Holidaying in the heart of a Berlin neighborhood | DW Travel | DW | 12.03.2015
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Holidaying in the heart of a Berlin neighborhood

Staying in hotels is so yesterday - today people look for homes away from home and letting agencies like Airbnb are booming, especially in Berlin.

Viktoria Kevin enjoying a meal with her Finnish guests (Copyright: DW / E. Yorck Von Wartenburg)

Viktoria Kevin enjoying a meal with her Finnish guests

Everything has to be perfect: Jeanette Böhm casts a critical eye over her holiday apartment "Fichteperle" in the hugely popular Kreuzberg district of Berlin. Is the blanket neatly folded on the sofa? Are all the curtains open and are all the beds made? The trained carpenter nods. Everything is ready now for her guest's check-in. She is expecting three visitors from Switzerland.

The holiday apartment is typical for Berlin, on the third floor in a backyard building. It has a bathroom, one bedroom and a big sitting room with an open kitchen. On the table next to the sofa there are books and brochures on Berlin. "It is important to me that my guests find everything here that they might need. I want to avoid that impersonal hotel experience," the 33-year-old Jeanette tells DW. The photographs on the wall were all taken by her, and guests can buy them as a memento of their visit to Berlin.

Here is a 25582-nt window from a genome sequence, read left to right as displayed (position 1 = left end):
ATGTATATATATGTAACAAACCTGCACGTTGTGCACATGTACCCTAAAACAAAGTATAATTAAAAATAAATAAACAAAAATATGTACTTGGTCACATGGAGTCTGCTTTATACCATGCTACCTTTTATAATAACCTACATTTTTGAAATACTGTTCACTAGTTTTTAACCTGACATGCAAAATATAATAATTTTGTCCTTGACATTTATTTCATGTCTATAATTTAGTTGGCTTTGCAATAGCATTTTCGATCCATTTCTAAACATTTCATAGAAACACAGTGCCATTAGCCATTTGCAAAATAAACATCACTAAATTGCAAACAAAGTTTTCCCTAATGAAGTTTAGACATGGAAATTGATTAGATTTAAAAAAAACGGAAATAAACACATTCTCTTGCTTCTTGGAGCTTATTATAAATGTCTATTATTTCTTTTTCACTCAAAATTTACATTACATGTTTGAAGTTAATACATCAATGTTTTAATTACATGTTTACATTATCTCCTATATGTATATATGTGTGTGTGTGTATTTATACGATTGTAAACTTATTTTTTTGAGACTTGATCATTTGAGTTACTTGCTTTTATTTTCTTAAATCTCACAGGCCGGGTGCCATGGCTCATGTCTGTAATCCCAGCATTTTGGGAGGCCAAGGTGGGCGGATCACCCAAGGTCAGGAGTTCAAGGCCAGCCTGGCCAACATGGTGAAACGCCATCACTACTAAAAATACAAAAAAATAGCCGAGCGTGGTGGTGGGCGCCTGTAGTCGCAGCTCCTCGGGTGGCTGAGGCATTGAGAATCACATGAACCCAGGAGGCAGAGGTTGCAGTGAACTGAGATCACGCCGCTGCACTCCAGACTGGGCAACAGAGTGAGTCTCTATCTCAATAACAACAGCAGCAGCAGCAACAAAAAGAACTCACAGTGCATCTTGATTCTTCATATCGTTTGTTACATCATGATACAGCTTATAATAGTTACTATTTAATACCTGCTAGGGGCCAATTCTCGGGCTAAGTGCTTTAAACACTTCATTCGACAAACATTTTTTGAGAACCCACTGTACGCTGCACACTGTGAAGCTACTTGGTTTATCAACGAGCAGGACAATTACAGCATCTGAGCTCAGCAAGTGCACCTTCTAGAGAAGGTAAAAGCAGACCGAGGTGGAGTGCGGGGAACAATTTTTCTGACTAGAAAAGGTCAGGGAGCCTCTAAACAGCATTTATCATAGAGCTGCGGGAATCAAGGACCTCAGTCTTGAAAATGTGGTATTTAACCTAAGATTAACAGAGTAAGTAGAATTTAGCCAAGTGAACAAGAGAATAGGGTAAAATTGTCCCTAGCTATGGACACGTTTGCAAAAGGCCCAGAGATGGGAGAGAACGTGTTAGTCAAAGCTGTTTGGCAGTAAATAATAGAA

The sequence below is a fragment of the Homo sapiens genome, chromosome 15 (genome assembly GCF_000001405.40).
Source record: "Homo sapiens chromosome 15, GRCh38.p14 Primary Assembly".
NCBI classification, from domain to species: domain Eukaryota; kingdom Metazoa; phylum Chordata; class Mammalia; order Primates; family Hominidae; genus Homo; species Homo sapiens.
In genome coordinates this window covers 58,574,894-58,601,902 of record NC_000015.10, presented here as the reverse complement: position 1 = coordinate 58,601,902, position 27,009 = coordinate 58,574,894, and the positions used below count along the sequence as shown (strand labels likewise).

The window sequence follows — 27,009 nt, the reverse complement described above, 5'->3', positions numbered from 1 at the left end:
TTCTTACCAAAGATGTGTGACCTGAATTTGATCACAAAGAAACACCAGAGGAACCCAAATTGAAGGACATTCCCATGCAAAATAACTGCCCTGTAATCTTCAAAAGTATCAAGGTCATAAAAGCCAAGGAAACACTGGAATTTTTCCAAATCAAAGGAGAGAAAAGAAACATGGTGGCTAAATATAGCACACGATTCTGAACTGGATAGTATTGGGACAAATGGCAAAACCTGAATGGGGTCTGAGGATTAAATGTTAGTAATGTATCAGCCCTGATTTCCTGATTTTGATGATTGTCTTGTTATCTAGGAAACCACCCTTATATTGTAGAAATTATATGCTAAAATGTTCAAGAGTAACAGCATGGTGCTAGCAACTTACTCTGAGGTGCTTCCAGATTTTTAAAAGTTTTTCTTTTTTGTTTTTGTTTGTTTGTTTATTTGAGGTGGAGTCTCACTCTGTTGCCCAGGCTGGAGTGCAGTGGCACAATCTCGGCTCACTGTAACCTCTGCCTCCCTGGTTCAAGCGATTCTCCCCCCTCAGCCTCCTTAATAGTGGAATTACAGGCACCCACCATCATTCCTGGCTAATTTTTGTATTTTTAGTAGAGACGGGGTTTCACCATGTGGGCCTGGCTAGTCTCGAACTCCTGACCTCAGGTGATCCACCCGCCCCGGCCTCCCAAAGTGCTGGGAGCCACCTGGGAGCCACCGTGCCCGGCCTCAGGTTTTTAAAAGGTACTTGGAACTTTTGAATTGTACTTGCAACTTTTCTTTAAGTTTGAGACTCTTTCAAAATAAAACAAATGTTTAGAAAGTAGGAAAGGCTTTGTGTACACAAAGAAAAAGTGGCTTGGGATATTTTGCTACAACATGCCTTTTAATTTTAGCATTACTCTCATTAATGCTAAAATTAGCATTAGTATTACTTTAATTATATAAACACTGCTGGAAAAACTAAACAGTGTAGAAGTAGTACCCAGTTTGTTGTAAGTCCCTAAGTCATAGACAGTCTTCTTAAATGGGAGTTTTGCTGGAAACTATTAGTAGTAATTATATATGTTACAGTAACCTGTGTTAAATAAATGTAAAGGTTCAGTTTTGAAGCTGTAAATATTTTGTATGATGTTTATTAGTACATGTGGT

From air-mattress to holiday apartments

Berlin appartment building from the outside (Copyright: DW / E. Yorck Von Wartenburg)

Jeanette's holiday apartment is hidden behind these curtains

She lived in this apartment herself until 2011, when she moved into a new flat a few streets on. Since then she has been renting the apartment, which she has bought. At first she advertised it with the online platforms Mowitania and housetrip - but that wasn't so successful. Then an acquaintance told her about Airbnb. "I'd never heard of them," Jeanette says.

Airbnb was a typical start-up company: young designers from San Francisco helped trade fair visitors who had not managed to find a hotel room, by giving them floor-space in their apartments, where they could sleep on an air mattress - hence the name "Airbnb," which stands for air-bed and breakfast.

This spawned a business idea that made it possible for private rooms and entire apartments, from tree houses to villas, to be listed and made available to rent to a global online community. The platform boomed and, according to Airbnb, in 2014 there were 38,000 places listed in Germany of which 14,000 were in Berlin. And that number is growing. Little today is left of the air mattress concept, and now there are commercial agents using the platform as well as private users. Never-the-less it is proving serious competition for the hotel business.